You know the global economy is in dire straights when the Chinese are forced to cut interest rates. But if last week’s decision was greeted with surprise by many in the markets, why should it be seen that way, given Europe’s well documented woes?
It’s not as if Beijing (like the rest of us) isn’t already aware that European consumer demand for Chinese goods is headed in the wrong direction – underpinned by the undiminished propensity of many leading European politicians to adopt an economic world view through Alice In Wonderland’s Looking Glass.
Only in Europe can an agreed bailout over the weekend of up to €100bn for Spain’s battered banking sector be presented – by Spain’s prime minister no less – as a “victory for the euro”. There may be a short term sigh of relief, but with EU/IMF bailout packages for the eurozone now set to pass the 500bn euros total, where will it all end? €1trn? €2trn?
On the other hand, the headline move by The People’s Bank of China (PBOC) to reduce the one-year lending and deposit rates by 25 basis points to 6.31 percent and 3.25 percent respectively – marking the first such cuts since December 2008 – is based on a much firmer grip of reality.
Of more immediate impact is likely to be Beijing’s decision to also allow banks to offer new loans at discounts of up to 20 percent, against the previous limit of 10 percent.
In a move to boost liquidity, China last month reduced the official required reserve ratio (the proportion of depositors’ money banks must have on hand in the form of cash) to 20 percent from a record high of 21.5 percent – the third reduction in six months; but following on from six increases in 2011 when the authorities were moving to dampen down domestic inflation.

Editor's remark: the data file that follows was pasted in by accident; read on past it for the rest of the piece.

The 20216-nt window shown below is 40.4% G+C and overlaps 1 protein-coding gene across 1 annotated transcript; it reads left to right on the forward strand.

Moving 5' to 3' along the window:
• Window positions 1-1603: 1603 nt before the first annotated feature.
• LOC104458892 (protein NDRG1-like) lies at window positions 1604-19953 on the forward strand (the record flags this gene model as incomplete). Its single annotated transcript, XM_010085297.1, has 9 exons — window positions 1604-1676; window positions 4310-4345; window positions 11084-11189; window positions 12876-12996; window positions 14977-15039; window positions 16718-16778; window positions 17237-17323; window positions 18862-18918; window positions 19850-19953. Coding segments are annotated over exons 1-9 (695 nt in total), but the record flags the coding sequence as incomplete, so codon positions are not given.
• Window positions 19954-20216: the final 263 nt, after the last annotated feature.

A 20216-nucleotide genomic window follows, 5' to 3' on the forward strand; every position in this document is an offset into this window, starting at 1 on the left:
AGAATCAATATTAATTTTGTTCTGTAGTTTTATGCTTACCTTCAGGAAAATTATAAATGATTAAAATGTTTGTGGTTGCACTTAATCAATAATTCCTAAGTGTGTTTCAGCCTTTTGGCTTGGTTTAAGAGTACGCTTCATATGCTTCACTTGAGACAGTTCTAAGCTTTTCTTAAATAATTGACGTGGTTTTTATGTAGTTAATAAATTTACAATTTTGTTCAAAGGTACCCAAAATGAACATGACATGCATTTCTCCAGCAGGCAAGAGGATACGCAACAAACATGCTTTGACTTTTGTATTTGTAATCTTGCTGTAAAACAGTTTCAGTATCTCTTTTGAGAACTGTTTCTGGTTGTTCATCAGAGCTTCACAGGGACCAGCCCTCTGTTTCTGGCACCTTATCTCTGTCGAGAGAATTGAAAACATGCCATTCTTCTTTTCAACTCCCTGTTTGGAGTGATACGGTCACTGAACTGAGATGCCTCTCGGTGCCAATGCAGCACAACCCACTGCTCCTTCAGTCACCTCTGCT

Priorities are clearly changing as the economic backdrop for China continues to be one of deteriorating fundamentals.
While domestic electricity generation – a barometer of industrial activity – was up by 3.2 percent in May, compared with a year earlier – and higher than April’s y-o-y increase of 1.5 percent – the two month period (factoring out the impact of the Chinese New Year) marked the slowest for electricity generation since Q2 2009 when many factories making goods for exports closed in response to the ongoing global financial crisis.
Imports meanwhile stalled in April against expectations of a double digit increase, while industrial output in May slowed to its lowest level since May 2009 – the manufacturing sector seeing its seventh straight monthly decline. Elsewhere, investment in fixed assets grew at its slowest pace in 11 years in Q1 2012.
The cut in borrowing costs – aside from hopes it will kick-start companies to borrow more, invest in their businesses and encourage domestic consumers to pick up the slack left by a slowdown in exports to Europe – is intended to shore up an economy heading for its slowest rate of growth in 13 years.
Chinese authorities remain sufficiently concerned about a crash in global trade of late-2008 proportions when an estimated 20m jobs disappeared from the local economy. Happy citizens after all are gainfully employed citizens. The Chinese aren’t stupid enough not to recognise that basic fact.